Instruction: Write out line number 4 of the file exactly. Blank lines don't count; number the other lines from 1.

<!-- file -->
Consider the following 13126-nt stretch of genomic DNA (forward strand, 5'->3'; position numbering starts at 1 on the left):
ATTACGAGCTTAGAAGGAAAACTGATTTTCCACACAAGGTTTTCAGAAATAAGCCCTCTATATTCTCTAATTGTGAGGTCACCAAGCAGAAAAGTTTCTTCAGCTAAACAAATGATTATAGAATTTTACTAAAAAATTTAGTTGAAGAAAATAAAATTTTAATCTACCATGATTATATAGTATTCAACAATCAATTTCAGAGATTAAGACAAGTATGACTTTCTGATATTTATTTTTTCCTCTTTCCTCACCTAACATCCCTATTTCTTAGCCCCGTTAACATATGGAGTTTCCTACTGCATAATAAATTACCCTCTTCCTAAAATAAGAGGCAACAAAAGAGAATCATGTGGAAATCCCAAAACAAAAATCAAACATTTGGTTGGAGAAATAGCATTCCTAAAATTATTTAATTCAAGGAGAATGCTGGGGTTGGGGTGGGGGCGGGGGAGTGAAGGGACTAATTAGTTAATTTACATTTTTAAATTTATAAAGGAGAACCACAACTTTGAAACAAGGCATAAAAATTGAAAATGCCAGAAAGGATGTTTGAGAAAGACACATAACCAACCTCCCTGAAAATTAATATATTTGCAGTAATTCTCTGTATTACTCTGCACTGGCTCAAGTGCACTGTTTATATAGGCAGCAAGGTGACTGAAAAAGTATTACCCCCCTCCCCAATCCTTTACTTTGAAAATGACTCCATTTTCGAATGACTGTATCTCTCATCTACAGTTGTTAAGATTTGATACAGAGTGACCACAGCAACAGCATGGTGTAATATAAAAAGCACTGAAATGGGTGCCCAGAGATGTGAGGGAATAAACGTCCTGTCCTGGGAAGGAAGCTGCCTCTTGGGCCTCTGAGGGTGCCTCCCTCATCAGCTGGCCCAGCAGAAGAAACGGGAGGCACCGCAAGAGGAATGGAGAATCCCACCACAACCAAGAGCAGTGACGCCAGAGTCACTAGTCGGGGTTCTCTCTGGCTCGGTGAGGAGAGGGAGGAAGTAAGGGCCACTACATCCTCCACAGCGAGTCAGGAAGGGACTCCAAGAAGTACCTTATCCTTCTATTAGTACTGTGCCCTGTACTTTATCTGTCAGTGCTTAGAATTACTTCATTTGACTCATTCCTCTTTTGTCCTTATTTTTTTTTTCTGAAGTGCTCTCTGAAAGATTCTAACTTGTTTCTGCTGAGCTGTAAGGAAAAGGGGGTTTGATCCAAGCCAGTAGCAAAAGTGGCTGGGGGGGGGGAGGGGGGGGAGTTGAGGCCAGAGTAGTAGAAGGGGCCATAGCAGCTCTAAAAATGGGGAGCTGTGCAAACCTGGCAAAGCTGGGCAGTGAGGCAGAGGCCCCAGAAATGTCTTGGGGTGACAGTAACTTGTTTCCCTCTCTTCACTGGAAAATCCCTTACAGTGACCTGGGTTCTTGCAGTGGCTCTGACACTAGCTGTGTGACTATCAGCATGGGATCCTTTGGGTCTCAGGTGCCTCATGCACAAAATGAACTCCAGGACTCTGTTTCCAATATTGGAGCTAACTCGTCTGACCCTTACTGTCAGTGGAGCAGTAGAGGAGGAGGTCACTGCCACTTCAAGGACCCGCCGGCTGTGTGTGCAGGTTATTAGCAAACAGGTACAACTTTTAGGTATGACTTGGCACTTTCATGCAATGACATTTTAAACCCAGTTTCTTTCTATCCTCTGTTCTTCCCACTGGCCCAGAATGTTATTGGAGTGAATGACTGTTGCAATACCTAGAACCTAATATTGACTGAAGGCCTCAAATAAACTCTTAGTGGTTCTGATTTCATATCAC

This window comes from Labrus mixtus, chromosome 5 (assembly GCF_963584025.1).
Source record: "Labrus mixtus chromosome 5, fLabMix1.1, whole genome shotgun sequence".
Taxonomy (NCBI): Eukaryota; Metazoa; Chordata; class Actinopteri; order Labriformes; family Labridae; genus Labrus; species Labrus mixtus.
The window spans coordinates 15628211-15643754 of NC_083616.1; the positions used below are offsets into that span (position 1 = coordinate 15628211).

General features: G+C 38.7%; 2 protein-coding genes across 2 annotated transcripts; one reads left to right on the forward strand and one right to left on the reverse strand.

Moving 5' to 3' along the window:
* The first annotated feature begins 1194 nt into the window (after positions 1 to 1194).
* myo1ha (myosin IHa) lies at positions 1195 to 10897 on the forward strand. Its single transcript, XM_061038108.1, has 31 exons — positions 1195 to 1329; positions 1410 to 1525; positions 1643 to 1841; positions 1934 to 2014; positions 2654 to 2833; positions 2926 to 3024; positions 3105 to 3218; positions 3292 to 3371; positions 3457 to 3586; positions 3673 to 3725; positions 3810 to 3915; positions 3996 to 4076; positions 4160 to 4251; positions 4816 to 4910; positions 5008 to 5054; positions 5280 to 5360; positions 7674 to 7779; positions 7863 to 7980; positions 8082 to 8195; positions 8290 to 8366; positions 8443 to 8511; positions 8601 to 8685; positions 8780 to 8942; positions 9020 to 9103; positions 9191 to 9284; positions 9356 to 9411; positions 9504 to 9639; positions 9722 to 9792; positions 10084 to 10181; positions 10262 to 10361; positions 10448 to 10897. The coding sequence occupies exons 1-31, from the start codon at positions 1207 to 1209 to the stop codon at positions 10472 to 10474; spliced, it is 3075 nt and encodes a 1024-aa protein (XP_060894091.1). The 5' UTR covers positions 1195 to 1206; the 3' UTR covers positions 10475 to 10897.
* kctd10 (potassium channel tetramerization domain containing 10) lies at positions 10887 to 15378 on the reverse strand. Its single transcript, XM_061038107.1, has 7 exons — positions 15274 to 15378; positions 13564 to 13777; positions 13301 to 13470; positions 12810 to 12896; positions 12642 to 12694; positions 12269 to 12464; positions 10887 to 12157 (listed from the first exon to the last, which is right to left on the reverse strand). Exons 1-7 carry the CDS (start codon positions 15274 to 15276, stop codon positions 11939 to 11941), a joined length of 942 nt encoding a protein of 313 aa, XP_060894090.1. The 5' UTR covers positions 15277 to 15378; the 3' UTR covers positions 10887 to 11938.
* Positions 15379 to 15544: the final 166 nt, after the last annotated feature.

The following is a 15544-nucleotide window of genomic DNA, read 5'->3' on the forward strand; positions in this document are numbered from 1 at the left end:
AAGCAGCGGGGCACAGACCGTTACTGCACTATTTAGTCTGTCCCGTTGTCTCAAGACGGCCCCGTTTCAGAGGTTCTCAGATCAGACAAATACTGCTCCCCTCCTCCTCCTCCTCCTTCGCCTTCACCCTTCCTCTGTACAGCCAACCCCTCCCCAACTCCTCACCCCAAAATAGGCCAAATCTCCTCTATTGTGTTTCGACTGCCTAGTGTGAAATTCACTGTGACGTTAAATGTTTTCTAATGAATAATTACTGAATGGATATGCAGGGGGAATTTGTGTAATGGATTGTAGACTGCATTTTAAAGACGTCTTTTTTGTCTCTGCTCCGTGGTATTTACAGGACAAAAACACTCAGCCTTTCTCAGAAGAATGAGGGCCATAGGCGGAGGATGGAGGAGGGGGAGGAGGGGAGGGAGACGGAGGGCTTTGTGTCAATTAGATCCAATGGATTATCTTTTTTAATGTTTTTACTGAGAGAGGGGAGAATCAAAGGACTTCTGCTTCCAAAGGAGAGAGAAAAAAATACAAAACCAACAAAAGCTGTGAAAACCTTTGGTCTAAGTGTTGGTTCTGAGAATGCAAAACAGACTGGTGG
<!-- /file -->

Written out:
Source record: "Labrus mixtus chromosome 5, fLabMix1.1, whole genome shotgun sequence".